Recently I was researching an article for a woman’s magazine, whose considerate editor had already entitled it—Con-Men: Their Games And Their NAMES—aiming, with the final emphasis for a bit of the old exposé mileage no doubt. I had assumed in front that, through editorial pressures, it might gradually get bent into the usual hacksville tom-foolery—a rehash of classic and clichéd hustles … and, for the most part, so it proved to be. Most, yes, but not all, for there was one conspicuous exception, and it was deleted, totally, from the piece—“because of,” in the head-back closed-eyed words of the senior blue-coiffed lady-editor, “certain elements in the narrative which are simply too, how shall I say, er, uh, gross for our general readership.”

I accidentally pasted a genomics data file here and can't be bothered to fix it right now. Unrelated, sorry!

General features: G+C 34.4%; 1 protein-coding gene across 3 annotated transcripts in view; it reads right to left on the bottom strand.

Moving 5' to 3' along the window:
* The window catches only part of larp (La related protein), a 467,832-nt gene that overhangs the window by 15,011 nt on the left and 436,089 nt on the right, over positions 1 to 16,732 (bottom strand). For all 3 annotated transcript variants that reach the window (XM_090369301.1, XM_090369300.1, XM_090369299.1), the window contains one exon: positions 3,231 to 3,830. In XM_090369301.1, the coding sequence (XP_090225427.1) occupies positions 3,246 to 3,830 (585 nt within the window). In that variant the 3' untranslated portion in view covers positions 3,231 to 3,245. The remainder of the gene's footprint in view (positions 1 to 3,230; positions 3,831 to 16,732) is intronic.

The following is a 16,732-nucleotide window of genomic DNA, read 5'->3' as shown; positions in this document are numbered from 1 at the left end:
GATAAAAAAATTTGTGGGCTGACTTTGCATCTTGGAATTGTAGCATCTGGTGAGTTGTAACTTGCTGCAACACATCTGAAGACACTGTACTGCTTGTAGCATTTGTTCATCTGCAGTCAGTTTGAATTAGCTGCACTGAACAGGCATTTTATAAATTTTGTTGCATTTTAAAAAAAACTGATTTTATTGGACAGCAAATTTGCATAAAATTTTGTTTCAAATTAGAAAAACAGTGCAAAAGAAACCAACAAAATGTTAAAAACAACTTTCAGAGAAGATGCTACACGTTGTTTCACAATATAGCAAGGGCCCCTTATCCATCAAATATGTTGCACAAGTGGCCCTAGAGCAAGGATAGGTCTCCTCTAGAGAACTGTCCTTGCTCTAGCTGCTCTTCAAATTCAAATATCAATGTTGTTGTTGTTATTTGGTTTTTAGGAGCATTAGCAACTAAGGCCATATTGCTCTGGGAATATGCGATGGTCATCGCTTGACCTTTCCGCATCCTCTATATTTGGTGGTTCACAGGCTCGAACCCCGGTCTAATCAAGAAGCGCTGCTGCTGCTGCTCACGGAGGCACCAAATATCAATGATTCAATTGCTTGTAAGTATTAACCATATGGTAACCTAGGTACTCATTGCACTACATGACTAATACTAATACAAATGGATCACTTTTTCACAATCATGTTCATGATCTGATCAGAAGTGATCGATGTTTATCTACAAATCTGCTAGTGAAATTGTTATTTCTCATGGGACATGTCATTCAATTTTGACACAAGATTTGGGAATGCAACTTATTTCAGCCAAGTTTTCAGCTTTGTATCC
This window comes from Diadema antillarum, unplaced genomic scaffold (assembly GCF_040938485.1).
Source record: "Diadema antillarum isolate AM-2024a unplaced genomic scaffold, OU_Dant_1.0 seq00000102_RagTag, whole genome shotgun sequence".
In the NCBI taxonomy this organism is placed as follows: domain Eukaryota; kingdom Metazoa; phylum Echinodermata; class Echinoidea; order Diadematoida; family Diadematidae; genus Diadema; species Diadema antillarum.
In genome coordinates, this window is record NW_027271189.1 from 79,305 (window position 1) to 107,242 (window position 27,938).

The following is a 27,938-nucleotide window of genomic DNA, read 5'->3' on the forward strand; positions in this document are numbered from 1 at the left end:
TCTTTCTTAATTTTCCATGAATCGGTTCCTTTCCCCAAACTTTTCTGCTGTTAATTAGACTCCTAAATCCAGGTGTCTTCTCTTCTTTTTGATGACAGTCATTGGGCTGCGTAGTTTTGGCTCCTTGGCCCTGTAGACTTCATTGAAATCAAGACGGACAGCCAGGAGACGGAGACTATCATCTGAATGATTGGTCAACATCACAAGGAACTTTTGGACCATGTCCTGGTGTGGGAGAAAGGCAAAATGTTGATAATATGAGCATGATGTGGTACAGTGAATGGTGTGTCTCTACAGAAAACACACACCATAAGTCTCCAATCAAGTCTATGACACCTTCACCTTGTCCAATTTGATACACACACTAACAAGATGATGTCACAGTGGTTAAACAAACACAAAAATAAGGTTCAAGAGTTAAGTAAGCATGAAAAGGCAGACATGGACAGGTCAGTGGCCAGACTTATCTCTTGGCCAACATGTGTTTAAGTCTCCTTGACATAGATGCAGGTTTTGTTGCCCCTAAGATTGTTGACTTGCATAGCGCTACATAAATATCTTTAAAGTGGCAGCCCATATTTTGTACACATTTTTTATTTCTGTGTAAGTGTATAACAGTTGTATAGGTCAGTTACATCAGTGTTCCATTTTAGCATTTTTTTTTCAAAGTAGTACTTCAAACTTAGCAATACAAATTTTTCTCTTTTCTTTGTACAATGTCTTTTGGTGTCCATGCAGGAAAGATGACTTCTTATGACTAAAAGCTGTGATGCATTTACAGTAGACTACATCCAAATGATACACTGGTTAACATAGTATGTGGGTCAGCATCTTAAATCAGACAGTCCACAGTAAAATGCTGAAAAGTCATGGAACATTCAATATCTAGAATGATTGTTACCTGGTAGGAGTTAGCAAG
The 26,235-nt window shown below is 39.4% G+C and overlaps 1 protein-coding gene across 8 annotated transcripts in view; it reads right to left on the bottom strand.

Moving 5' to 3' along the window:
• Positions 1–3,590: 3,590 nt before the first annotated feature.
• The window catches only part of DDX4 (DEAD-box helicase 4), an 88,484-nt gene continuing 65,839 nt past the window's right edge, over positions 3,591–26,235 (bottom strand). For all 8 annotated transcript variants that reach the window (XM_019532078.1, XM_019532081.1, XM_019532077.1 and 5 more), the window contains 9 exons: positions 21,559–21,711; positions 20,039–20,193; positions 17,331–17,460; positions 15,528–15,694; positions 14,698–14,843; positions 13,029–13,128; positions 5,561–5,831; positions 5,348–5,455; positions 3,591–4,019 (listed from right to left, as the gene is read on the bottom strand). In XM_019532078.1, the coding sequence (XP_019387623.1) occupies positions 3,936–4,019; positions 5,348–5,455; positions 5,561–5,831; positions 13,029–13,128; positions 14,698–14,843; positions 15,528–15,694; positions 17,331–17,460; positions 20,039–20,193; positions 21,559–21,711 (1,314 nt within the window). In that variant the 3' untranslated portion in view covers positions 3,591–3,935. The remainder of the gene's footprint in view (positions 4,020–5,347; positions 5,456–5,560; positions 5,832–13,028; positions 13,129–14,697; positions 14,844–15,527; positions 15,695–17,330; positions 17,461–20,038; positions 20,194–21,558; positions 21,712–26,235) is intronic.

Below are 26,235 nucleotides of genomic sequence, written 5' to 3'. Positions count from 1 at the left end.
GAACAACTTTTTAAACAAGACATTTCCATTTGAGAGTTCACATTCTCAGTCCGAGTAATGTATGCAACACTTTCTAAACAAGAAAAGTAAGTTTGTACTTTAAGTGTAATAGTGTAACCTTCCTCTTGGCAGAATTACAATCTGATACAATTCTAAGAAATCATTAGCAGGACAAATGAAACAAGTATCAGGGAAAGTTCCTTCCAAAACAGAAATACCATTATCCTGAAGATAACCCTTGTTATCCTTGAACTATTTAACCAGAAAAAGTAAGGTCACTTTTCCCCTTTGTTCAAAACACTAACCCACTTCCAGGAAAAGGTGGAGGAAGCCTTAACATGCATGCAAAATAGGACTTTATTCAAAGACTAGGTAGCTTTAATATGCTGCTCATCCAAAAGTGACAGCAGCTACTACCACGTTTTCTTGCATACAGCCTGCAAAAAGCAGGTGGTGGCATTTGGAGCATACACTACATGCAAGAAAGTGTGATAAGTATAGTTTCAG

I was really quite surprised. A prevalent real-life hustle “too gross” to be exposed? What a curious age we live in.

In my research I used a small unobtrusive Sony-600, obtaining verbatim recordings of every conversation. The following is the one which was deleted from the piece, and is, I submit, among the most intriguing (albeit outrageous) deceptions presently in vogue, in the U.S. of A.